Using Technology to Deepen Democracy, Using Democracy to Ensure Technology Benefits Us All

Tuesday, November 08, 2016

So Low So High

Never has California legalizing recreational cannabis seemed more timely.


jollyspaniard said...

Medication called for today!

jimf said...

They asked for it, they got it, Toyota.

I think the Singularity must indeed be upon us! :-0

jimf said...
An American Tragedy
By David Remnick
Nov. 9, 2016
02:40 A.M.

The election of Donald Trump to the Presidency
is nothing less than a tragedy for the American
republic, a tragedy for the Constitution, and a
triumph for the forces, at home and abroad,
of nativism, authoritarianism, misogyny, and
racism. . .

In the coming days, commentators will attempt to
normalize this event. They will try to soothe their
readers and viewers with thoughts about the
“innate wisdom” and “essential decency” of the
American people. They will downplay the virulence
of the nationalism displayed, the cruel decision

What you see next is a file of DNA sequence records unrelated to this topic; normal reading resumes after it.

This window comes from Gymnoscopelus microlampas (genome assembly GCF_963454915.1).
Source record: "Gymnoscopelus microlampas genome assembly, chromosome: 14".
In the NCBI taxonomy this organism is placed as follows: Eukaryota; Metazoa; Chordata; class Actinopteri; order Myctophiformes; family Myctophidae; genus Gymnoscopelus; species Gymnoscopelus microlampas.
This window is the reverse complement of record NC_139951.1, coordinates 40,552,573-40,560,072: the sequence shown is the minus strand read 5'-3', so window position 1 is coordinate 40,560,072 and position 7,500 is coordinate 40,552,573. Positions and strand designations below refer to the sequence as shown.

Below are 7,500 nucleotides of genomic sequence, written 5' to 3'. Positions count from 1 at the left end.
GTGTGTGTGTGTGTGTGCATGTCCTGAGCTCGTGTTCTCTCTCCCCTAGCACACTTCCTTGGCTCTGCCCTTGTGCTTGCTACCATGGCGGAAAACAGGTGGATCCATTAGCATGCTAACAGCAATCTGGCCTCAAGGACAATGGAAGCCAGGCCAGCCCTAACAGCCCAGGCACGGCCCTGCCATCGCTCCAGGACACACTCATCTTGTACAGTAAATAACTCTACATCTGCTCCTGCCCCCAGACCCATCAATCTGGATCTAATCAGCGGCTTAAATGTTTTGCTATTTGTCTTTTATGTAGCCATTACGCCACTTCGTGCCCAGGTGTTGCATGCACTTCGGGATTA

to elevate a man who rides in a gold-plated airliner
but who has staked his claim with the populist
rhetoric of blood and soil. George Orwell, the most
fearless of commentators, was right to point out
that public opinion is no more innately wise than
humans are innately kind. People can behave foolishly,
recklessly, self-destructively in the aggregate
just as they can individually. . .

It crossed my own mind the other day that if Trump wins,
however savagely he's been treated in, say, the
New York Times over the past year
(by people like Paul Krugman et al.: ),
once he becomes "President Trump", journalistic decorum and
responsibility will require that he be treated with
the customary bland deference due a President of
the United States by "respectable" mainstream
media. Any remaining disapproval will have to be pitched
in a subtle, ironic key rather than the outright
scorn that's been heaped on him since he won the primary.
Editors will demand this, and the columnists who have been
fearlessly savaging Trump will now doubt begin
reflexively to rein themselves in out of professional
instinct. Not tomorrow, maybe not this week, but soon.

Wait and see. Orwell, indeed. We've always been
at war with Eastasia.

It'll be like 2003, when nobody on TV or in the newspapers
seemed to think that going to war with Iraq was a bad
idea (or if they did, they found out they'd better
keep their mouths shut).